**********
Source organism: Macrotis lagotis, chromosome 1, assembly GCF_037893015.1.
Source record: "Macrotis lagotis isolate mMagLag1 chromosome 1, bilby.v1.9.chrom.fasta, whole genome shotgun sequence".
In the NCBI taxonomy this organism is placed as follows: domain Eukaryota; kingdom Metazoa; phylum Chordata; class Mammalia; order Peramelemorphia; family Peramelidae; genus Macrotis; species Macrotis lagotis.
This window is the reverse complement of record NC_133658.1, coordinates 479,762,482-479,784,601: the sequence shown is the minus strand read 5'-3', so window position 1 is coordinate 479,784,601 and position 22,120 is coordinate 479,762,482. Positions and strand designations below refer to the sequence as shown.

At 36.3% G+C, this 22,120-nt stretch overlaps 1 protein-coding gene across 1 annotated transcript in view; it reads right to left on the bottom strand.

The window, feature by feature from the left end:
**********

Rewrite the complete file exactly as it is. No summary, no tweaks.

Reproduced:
Source organism: Macrotis lagotis, chromosome 1, assembly GCF_037893015.1.
Source record: "Macrotis lagotis isolate mMagLag1 chromosome 1, bilby.v1.9.chrom.fasta, whole genome shotgun sequence".
In the NCBI taxonomy this organism is placed as follows: domain Eukaryota; kingdom Metazoa; phylum Chordata; class Mammalia; order Peramelemorphia; family Peramelidae; genus Macrotis; species Macrotis lagotis.
This window is the reverse complement of record NC_133658.1, coordinates 479,762,482-479,784,601: the sequence shown is the minus strand read 5'-3', so window position 1 is coordinate 479,784,601 and position 22,120 is coordinate 479,762,482. Positions and strand designations below refer to the sequence as shown.

At 36.3% G+C, this 22,120-nt stretch overlaps 1 protein-coding gene across 1 annotated transcript in view; it reads right to left on the bottom strand.

The window, feature by feature from the left end: